DEWORMER EGG REAPPEARANCE PERIOD (ERP)
MOXIDECTIN (QUEST) 12 WEEKS
IVERMECTIN (ZIMECTRIN) 8 WEEKS
PYRANTEL (STRONGID) 6 WEEKS
FENBENDAZOLE (PANACUR) 4 WEEKS

The first fecal sample should be collected at the end of the ERP of the last dewormer administered. Fecal samples should be fresh (same day), consist of 2 fecal balls, and legibly labeled with horse’s name, date last dewormed and product used. The ERP can be checked to make sure the timing is correct. Call our office with the date and product if you have a question. The sample should be refrigerated if it isn’t submitted the same day.

We are using the following deworming schedules for normal adults:

Low Shedders
April – MOXIDECTIN (not to be used in horses less than 6 months in age, small ponies, or minis)
November – MOXIDECTIN + PRAZIQUANTEL COMBINATION (Quest Plus) or
IVERMECTIN + PRAZIQUANTEL COMBINATION (Zimectrin Gold, Combo Care Plus) can be substituted

Medium Shedders
April – MOXIDECTIN (not to be used in horses less than 6 months in age, small ponies, or minis)
July – IVERMECTIN
September – PYRANTEL PAMOATE
November – MOXIDECTIN + PRAZIQUANTEL COMBINATION (Quest Plus) or
IVERMECTIN + PRAZIQUANTEL COMBINATION (Zimectrin Gold, Combo Care Plus) can be substituted

High Shedders
February – IVERMECTIN
April – MOXIDECTIN (not to be used in horses less than 6 months in age, small ponies, or minis)
June – IVERMECTIN
August – FENBENDAZOLE
September – PYRANTEL PAMOATE
November – MOXIDECTIN + PRAZIQUANTEL COMBINATION (Quest Plus) or
IVERMECTIN + PRAZIQUANTEL COMBINATION (Zimectrin Gold, Combo Care Plus) can be substituted

This program overlaps logically with a manageable rotation schedule for horses in different groups in the same barn. Fecal egg counts will be taken throughout the year. How often these need to be performed is determined by what category of shedder your horse is. For example, the low and medium shedding horses will just need one additional fecal egg count in July to ensure that they are in the right category and that the program is working for them. Once your horse is determined to be in a certain category and is set on a deworming schedule, subsequent years will contain minimal (if any) fecal egg counts.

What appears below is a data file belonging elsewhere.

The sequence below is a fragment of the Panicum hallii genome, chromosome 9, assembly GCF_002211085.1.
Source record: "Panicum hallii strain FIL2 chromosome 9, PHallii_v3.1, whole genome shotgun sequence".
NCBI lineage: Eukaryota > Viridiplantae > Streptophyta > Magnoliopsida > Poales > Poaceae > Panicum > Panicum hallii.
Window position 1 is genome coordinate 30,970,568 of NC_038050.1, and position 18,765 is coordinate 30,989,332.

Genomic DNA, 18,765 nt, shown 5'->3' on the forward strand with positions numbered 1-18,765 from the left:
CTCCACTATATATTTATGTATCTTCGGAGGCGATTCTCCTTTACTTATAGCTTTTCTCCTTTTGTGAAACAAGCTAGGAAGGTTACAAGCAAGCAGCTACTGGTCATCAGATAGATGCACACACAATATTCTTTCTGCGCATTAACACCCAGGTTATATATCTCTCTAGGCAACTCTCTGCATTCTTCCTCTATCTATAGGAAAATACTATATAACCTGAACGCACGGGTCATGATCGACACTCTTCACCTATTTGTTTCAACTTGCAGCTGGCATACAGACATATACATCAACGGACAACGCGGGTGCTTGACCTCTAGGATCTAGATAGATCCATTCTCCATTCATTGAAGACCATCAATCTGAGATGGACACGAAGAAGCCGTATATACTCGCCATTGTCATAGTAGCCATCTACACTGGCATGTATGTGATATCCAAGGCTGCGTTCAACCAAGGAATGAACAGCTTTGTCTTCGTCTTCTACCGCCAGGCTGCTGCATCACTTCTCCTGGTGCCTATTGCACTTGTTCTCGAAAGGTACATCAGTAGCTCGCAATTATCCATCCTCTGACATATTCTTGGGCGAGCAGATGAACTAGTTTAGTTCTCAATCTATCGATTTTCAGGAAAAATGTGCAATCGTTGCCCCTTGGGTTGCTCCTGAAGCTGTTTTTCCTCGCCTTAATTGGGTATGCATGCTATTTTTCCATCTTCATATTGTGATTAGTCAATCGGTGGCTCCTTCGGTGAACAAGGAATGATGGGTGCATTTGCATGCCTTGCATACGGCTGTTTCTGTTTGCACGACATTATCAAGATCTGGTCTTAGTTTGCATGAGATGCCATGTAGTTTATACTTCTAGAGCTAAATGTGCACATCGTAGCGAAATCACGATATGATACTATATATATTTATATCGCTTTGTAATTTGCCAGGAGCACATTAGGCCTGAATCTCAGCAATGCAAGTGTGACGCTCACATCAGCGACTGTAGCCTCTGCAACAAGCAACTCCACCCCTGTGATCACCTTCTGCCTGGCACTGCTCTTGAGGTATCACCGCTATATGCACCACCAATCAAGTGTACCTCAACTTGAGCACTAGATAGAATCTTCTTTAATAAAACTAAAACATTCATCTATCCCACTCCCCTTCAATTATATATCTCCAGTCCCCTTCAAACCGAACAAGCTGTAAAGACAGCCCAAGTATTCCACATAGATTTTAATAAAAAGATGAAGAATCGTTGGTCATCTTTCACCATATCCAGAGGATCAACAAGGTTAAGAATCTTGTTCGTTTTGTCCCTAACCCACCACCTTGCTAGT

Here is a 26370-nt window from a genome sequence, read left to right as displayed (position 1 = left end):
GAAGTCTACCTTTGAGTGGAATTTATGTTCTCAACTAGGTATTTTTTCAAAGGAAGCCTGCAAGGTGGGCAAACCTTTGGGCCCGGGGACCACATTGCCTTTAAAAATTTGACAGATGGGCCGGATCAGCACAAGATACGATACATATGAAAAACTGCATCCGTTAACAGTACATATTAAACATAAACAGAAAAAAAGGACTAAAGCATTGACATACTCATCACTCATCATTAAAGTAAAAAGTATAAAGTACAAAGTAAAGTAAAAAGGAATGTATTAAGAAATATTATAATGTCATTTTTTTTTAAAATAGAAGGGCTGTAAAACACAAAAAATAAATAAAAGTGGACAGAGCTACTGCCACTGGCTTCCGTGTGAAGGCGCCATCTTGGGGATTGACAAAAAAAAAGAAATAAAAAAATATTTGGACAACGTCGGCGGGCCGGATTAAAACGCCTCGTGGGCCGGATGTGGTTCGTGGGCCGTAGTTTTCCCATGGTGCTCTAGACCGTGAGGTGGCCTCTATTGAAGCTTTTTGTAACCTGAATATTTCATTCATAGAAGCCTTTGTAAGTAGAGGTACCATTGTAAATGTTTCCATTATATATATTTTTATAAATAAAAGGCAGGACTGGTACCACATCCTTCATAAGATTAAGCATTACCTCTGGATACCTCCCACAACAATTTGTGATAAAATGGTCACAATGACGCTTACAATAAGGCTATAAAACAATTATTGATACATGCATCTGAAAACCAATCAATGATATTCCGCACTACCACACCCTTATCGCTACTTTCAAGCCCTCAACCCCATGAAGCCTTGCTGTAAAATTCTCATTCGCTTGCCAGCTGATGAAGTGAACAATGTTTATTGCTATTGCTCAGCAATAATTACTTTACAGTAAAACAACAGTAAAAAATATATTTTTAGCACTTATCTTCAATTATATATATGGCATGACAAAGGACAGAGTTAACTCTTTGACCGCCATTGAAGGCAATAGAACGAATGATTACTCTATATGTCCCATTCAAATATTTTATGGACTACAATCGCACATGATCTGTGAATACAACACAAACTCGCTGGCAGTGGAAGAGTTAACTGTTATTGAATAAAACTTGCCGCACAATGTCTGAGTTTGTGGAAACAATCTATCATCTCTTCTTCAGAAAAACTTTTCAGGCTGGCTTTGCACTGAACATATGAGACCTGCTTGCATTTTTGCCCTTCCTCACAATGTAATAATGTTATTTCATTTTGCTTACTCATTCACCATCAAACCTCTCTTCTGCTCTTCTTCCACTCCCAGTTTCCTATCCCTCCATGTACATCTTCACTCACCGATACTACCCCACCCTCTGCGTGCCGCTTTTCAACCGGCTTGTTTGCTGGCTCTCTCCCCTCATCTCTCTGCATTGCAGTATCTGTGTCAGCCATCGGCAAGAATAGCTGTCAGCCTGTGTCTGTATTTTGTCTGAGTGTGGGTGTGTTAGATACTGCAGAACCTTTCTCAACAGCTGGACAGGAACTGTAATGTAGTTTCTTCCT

Frequently Asked Questions
Q. Why do the extra deworming on high shedders?
A. It appears that this group comprises only 20% of the horse population but 80% of the parasite infestations on pastures.

Q. My horse has been on a daily dewormer. Should I stay on that program?
A. A fecal egg test could be used to help decide, but a rotation such as outlined above is probably better. Horses with recurrent colic, diarrhea or weight loss may need to stay on the daily dewormer.

Q. Is there a need for Panacur Power Pac in the new program?
A. Yes. New horses, or horses with high FEC could benefit from a Power Pac treatment.

Q. Do all dewormers treat all parasites?
A. No. For example, pyrantel or praziquantel treat tapeworms (other products do not.) Fenbendazole in a single dose does not treat migrating parasites, but fenbendazole 10x (Power Pac) does. Moxidectin and ivermectin treat bots (other products do not) and some migrating larval parasites.

Q. Isn’t this going to be expensive?
A. Once in place, this program could reduce deworming costs by as much as 78%.